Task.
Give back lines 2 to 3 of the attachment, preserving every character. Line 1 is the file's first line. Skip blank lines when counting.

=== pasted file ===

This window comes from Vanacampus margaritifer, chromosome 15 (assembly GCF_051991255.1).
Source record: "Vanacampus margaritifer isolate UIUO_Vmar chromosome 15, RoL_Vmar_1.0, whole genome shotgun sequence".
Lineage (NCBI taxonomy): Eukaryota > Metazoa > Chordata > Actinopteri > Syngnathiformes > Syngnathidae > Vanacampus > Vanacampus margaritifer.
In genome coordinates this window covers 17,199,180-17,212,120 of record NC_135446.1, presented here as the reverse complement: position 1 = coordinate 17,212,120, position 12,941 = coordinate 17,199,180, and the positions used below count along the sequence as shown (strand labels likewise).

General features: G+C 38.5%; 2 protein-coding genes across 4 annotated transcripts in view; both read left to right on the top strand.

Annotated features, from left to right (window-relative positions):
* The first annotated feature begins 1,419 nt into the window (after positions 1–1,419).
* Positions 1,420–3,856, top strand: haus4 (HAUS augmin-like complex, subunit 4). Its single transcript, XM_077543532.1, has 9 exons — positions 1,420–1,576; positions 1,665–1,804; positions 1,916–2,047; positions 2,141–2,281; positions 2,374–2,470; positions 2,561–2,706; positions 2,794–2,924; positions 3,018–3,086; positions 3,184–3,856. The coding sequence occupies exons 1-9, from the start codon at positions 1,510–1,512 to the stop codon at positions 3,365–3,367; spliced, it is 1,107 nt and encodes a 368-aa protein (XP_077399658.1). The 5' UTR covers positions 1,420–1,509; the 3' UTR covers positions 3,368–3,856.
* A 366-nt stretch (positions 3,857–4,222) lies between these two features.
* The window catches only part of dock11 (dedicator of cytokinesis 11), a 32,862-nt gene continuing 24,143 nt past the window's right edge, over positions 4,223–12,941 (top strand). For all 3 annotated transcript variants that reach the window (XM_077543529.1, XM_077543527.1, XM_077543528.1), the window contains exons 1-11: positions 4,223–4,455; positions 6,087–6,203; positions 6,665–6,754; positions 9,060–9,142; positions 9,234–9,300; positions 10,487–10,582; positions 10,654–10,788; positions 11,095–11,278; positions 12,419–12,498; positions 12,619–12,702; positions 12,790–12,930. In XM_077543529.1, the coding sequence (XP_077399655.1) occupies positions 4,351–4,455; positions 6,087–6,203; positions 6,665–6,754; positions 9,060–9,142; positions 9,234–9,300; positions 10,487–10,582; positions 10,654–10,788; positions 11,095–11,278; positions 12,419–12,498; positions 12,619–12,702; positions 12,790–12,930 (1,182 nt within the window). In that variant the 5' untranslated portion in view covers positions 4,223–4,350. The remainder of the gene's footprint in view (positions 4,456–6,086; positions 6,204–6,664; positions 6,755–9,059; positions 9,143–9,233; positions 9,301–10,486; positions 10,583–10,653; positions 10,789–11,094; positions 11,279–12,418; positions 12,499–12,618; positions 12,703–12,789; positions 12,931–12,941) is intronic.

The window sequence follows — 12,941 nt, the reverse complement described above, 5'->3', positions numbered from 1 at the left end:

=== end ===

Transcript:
Source record: "Vanacampus margaritifer isolate UIUO_Vmar chromosome 15, RoL_Vmar_1.0, whole genome shotgun sequence".
Lineage (NCBI taxonomy): Eukaryota > Metazoa > Chordata > Actinopteri > Syngnathiformes > Syngnathidae > Vanacampus > Vanacampus margaritifer.